When it comes to Developing managers the stakes are high. Do it properly and your employees will become engaged and make your customers happy. Do it poorly and your highest potential employees will leave and your customers will suffer. Yet, despite the clear evidence of the benefits of strong, engaging managers, most companies do not do it well. Here’s the right way to approach it:
1.Get the Sustained Commitment of Leadership. Developing managers is not the job of HR, OD or Talent. It is a business priority that the business needs to own. So, start at the top. Get leadership’s unflinching commitment to make manager development a priority to which financial resources will be devoted. Start by developing a business case. It won’t be difficult; the data is compelling. If you can get strong sign-on for three years, you will have the time you need to show real results. Make sure that there is agreement on the ROI measures that will define success. The most important measures are:
-movement of net revenue per employee relative to overall movement of net revenue, and
The first measure will show that employee productivity is going up. The second will show that the increase is due to positive employee engagement and motivation, ensuring that initial productivity increases will not prove temporary as employees burn out from being pushed to hard rather than working hard and smart because they are engaged.
2.Design a Program that Includes Meaningful Classroom Training. Sure, you’ve abolished most classroom training in favor of self-paced learning and web-based approaches. But guess what, the benefit of training your managers in person far outweighs the cost. Remember, you’re training people to act a certain way and they need to experience enough role-playing of the new behaviors for these behaviors to stick. On which behaviors should you focus? Let your people tell you. Use focus groups led by business people — not HR people — and surveys to learn what’s working and what isn’t. Then, develop behavior-based profiles of high performing managers, according to employee feedback as well as performance data — using personality assessment tools. This will enable you to really nail the attributes a manager should display and pick rich, real scenarios for demos and role-playing.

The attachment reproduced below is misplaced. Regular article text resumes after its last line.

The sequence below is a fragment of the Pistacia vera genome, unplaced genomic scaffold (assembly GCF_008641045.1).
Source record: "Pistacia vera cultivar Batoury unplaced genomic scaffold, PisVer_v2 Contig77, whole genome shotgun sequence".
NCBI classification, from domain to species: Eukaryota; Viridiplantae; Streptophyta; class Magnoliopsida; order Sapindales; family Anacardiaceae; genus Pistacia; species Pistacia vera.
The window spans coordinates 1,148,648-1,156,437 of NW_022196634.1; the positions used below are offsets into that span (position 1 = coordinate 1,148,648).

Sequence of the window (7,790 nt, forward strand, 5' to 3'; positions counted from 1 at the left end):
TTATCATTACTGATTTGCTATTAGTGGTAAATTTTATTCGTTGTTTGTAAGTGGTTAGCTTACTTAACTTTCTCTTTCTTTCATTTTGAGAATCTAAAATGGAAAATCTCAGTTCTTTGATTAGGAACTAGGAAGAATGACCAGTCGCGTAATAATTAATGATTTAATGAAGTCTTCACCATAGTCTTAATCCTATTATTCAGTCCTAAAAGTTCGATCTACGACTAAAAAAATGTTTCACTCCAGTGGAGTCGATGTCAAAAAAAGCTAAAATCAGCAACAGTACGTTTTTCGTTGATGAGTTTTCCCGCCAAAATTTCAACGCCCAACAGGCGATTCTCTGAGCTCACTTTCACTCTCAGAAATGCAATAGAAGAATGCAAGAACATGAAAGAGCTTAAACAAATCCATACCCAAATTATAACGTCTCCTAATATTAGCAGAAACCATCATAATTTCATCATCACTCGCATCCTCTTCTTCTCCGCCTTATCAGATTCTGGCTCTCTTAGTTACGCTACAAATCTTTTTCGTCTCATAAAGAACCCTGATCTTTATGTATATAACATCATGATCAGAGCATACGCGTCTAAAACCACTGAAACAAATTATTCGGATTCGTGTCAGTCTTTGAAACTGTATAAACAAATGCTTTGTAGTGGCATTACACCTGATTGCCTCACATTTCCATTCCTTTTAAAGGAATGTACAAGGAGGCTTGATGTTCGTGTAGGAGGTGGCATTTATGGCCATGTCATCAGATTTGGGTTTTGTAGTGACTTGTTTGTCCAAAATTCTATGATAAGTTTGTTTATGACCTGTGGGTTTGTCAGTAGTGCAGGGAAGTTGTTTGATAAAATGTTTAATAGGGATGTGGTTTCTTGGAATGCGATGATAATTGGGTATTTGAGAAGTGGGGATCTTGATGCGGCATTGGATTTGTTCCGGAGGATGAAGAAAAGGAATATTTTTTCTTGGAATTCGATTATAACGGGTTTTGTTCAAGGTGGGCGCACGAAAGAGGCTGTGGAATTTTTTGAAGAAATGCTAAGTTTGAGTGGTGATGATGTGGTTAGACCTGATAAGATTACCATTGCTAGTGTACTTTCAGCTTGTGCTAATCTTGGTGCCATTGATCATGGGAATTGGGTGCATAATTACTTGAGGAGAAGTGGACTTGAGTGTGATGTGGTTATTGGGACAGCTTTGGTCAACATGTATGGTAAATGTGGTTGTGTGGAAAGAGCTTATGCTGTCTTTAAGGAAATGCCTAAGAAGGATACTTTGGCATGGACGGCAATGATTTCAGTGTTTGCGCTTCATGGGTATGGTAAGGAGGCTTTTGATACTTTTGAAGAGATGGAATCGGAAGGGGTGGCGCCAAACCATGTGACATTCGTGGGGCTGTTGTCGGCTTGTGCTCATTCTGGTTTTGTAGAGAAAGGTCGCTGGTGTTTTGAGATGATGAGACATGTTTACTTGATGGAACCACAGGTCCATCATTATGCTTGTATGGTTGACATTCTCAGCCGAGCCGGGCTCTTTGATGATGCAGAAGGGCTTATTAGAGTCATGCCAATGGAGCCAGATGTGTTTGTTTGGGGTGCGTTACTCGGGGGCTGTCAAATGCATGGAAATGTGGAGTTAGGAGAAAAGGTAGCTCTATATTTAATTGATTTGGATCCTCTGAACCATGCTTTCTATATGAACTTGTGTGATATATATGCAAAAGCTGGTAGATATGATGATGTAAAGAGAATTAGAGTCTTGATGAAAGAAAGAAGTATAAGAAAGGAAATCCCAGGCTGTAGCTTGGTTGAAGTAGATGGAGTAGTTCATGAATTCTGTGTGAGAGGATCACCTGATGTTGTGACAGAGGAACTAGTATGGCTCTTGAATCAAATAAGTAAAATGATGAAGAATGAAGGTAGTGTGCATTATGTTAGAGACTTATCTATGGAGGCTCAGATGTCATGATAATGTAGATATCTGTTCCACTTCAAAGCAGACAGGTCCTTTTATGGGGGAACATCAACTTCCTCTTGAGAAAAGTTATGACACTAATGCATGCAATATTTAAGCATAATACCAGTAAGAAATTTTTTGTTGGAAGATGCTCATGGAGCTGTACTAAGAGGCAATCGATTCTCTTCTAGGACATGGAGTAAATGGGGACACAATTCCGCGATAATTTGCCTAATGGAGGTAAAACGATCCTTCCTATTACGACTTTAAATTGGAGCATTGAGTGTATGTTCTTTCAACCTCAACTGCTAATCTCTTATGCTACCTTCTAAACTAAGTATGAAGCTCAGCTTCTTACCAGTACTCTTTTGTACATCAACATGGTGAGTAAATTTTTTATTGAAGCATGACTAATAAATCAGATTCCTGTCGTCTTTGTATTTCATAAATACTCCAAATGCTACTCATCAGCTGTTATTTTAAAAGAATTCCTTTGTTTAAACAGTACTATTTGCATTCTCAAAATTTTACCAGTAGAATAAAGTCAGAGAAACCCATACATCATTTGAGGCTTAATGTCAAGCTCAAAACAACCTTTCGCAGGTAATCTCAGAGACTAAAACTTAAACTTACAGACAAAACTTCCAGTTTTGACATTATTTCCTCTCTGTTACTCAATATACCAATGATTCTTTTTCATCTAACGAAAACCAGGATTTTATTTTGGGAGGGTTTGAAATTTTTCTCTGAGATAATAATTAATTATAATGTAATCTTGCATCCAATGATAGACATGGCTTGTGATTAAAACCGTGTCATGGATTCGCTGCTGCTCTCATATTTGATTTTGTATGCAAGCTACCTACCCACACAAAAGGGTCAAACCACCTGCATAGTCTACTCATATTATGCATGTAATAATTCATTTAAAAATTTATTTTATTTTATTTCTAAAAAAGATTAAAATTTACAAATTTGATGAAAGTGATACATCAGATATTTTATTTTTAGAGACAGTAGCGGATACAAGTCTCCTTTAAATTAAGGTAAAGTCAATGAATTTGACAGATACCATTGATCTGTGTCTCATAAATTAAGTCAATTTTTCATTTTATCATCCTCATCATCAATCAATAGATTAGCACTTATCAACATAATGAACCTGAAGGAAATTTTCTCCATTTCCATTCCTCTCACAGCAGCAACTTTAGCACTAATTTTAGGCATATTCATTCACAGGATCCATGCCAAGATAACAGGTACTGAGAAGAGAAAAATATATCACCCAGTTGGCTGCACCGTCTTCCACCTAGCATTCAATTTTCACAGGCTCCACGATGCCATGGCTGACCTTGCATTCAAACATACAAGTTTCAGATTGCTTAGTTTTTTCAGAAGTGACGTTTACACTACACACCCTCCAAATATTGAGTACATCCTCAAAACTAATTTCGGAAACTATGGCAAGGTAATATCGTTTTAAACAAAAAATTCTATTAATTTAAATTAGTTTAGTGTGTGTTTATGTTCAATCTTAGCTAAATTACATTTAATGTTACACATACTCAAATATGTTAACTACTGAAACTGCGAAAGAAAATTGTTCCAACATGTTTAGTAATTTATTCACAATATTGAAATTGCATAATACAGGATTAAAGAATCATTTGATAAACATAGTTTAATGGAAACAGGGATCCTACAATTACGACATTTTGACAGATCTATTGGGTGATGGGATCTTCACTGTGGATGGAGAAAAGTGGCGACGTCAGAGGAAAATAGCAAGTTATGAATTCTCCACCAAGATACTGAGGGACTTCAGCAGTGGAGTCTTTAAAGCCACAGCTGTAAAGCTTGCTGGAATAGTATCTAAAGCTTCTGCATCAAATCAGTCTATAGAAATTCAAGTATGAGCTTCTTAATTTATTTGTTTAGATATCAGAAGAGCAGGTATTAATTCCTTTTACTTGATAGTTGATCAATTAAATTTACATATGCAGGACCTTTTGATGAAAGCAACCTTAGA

3.Evaluate Managers Based on the Desired Behaviors. Don’t just pay lip service to this concept. Put real teeth in the program by assigning a 50% weight to demonstration of desired behaviors in overall manager performance scales. And, if managers don’t move the needle regularly, move them to individual contributor roles. The culture on this one needs to be Nowhere to Hide. You walk the talk or you get blackballed from the club. Here’s the interesting part, a surprising few managers will fail. Why, because they have air cover to move to the behaviors of the new culture: unwavering leadership commitment to develop great managers who will engage employees.
4. Assign Executive Coaches to Address Identified Developmental Opportunities. Invest in your best managers by addressing the few areas that will move them from very good to great. And base the coaching on formal development plans based on performance evaluations and 360 feedback. Construct a mechanism to assign baseline achievement scores to the managers for areas to be developed and compare them to final achievement scores at the end of the coaching program. You’ll be pleasantly surprised by the progress.
It’s time to take manager development seriously, very seriously. You’ll be glad that you did!